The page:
Fast guide to fancy SAN management

From automated data migration to virtualization, these high-end features have made their way down to midrange storage systems

No longer tied to a monolithic enterprise price tag, many of the sophisticated storage management capabilities outlined below can now be found in affordable SAN midrange systems from Compellent, iQstor, Xiotech, and other vendors.

Automated data migration allows data to be moved from expensive first- or second-tier storage to cheap SATA-based storage, without manual intervention by the administrator. Automated data migration helps ensure that the highest-performance storage is reserved for the most active or most valuable data.

Automatic volume expansion allows for a thin-provisioned volume to grow automatically when it reaches a threshold. If the volume reaches, say, 80 percent of capacity, then additional capacity -- as long as it's still available on the system -- could be provided automatically.

Boot from SAN allows for servers to boot from the SAN rather than internal disk. This, combined with snapshots and mirrors, allows for one server configuration to be copied and used for a number of physical servers. Since the copies can be made very quickly, a single configuration can be used to boot hundreds of servers in a very short period of time. Combined with automated management tools and server virtualization software, boot from SAN allows administrators to have a pool of server hardware that can very quickly boot any of a variety of operating systems and server software to meet changing requirements.

Content addressed storage (CAS) provides a way for data to be archived and retained for a set period of time without being changed. Data is stored using a hash algorithm that verifies data integrity and proves that data hasn’t been modified since it was stored. CAS is used primarily for meeting requirements for legal discovery and archiving requirements of standards such as Sarbanes-Oxley. CAS is not (yet) available on any of the midtier systems I have tested.

Continuous data protection (CDP) is a journaled synchronization process, usually asynchronous, that allows more control than simple replication. Because each change to each item that is replicated is added to the journal, it is possible to find and restore a specific version of any file that has been changed multiple times, providing a degree of granularity not available with replication alone.

iSCSI support allows the system to provide storage via either the FC (Fibre Channel) interface or an Ethernet interface. Systems that support remote replication can also easily support iSCSI, since both use (and require) an Ethernet interface and TCP/IP capability. The Compellent, iQstor, and Xiotech SANs I tested all support iSCSI. The Xiotech and Compellent systems included the hardware and software necessary, while the iQstor system included the software but not the required hardware module.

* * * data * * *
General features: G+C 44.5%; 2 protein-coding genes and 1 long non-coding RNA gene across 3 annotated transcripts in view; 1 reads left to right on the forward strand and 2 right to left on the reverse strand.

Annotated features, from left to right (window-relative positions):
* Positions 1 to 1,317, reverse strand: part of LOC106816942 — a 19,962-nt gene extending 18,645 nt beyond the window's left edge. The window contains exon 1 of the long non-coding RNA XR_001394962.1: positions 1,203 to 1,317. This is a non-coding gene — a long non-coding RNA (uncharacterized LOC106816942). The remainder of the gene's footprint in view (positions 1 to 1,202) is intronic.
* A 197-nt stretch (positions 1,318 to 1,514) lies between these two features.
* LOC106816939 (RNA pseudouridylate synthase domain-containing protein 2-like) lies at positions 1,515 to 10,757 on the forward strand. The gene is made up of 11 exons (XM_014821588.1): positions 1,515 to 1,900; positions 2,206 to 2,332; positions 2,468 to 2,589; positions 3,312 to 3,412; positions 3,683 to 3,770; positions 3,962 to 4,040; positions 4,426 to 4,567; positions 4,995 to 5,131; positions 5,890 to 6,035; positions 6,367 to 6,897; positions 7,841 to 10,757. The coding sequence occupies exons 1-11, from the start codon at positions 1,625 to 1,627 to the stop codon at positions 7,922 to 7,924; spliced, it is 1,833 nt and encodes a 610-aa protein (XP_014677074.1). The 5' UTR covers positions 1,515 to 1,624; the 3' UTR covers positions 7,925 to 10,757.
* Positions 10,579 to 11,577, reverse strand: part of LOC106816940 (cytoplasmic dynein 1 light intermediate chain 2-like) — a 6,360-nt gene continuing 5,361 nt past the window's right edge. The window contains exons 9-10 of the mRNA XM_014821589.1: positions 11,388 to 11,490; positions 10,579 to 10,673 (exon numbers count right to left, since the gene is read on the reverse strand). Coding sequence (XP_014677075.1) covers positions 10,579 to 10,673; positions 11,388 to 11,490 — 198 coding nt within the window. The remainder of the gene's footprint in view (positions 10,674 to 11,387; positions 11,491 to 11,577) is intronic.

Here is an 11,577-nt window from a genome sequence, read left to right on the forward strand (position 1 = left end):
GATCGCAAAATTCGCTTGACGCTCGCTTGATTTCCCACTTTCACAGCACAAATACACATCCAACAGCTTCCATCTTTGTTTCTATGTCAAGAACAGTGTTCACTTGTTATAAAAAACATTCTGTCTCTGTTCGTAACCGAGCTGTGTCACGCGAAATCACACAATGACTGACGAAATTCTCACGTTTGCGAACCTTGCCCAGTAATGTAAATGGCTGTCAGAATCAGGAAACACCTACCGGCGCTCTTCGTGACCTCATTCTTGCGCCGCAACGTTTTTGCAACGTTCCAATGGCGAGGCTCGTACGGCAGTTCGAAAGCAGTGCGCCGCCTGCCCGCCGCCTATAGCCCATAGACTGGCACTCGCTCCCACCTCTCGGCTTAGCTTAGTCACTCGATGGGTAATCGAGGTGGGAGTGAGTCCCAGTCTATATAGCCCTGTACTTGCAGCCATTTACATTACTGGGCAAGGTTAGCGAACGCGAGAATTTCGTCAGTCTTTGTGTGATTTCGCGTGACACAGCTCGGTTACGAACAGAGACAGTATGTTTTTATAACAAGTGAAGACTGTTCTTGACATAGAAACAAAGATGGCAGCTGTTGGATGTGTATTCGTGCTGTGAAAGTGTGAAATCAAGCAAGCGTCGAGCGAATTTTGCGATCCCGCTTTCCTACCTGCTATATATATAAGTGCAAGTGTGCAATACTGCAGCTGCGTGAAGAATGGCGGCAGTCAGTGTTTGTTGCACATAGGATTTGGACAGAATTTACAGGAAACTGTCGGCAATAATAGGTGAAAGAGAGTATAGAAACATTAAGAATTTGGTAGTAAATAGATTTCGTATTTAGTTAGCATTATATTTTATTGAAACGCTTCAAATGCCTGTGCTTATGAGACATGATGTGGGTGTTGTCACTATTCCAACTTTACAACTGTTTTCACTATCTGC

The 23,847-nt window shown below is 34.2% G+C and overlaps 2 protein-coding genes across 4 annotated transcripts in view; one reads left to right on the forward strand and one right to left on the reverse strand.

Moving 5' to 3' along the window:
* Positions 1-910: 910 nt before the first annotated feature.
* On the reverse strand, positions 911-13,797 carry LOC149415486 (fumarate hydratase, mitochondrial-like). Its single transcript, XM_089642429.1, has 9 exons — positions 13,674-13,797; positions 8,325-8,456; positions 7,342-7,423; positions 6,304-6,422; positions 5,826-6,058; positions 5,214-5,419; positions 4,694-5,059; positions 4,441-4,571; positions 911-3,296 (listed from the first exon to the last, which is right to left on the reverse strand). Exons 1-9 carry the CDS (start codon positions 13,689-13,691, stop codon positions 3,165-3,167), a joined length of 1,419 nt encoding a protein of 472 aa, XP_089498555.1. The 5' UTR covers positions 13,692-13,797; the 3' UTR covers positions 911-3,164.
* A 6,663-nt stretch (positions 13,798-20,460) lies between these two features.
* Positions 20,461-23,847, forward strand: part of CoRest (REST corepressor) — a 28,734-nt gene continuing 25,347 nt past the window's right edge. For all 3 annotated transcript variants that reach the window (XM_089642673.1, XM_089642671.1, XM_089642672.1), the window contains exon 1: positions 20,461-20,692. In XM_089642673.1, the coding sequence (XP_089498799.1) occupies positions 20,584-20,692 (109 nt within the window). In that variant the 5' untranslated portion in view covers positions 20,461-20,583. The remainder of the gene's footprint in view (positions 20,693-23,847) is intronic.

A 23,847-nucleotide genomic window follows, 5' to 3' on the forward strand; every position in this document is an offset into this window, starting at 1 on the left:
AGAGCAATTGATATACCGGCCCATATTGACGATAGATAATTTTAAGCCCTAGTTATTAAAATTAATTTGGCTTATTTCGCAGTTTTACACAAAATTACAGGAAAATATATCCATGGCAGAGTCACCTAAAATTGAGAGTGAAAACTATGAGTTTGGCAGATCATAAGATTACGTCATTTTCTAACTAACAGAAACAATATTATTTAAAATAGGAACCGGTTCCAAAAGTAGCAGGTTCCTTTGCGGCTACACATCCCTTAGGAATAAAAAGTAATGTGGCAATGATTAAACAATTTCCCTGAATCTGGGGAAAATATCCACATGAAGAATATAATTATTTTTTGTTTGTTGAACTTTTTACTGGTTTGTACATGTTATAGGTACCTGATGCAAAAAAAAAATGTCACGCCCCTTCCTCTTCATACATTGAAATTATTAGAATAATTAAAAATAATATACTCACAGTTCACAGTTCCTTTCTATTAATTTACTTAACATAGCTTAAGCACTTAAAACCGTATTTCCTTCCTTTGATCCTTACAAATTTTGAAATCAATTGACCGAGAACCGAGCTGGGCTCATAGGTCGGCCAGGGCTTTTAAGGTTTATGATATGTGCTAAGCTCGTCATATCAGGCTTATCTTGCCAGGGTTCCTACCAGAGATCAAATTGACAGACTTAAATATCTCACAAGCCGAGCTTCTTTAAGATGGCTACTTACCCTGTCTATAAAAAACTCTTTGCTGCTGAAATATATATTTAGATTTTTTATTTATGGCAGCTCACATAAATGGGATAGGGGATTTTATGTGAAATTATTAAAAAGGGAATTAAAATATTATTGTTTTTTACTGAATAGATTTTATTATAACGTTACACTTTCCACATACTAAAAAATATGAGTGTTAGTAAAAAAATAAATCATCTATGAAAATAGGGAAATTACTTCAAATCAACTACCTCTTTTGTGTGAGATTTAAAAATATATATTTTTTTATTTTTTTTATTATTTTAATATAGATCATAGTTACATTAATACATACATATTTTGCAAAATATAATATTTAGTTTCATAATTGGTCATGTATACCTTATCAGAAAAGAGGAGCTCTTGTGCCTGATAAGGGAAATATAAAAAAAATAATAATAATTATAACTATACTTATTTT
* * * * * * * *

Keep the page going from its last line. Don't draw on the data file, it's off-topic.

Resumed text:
Mirroring is another name for local replication. Mirrors can be created, and then broken, so that two initially identical volumes can then be used for different purposes.

Replication comes in three varieties: local, asynchronous remote, and synchronous remote. Local replication keeps two local volumes synchronized with the same set of files. Asynchronous remote replication is typically done over an IP network connection, synchronizing data between a local and a remote volume at specific intervals. Synchronous remote replication typically keeps a local and a remote volume synchronized at all times. Due to the relatively high bandwidth required for synchronous replication, it is typically done via long-distance FC rather than via an IP connection.

Snapshots are point-in-time replicas that are made to use for backups of open files. A snapshot can be made very quickly, and it reflects the state of all data at the time of the snapshot. Because a snapshot is static, a tape backup can then be made from the snapshot without worrying about open files.

Thin provisioning allows for the creation of volumes that can be expanded without deleting the old partition and creating a new one. Thin provisioning can also save considerable storage because it allows for the creation of a relatively small partition that can be grown whenever it gets close to being full.

Tiered storage is used to set up policies that keep critical data on the fastest storage. Typically, first-tier storage uses 15,000 rpm (15K) FC drives, second tier uses 10,000 rpm (10K) FC, and third tier uses 7,200 rpm (7.2K) FC. The fourth tier likely consists of the much less expensive SATA-based storage, which can be up to 10 times cheaper than FC drives. Xiotech offers an even faster first tier with its optional SSD (solid state disk) drives; SSD drives are very, very high performance but also very expensive and low capacity (6GB).

Virtualization means that volumes visible to servers can span multiple partitions or enclosures in the physical storage system. Virtualization provides more flexibility, both during the initial configuration of the system and when expanding storage capacity. For example, an additional shelf of drives can be plugged in, the storage formatted, and the available storage allocated to new or existing volumes.

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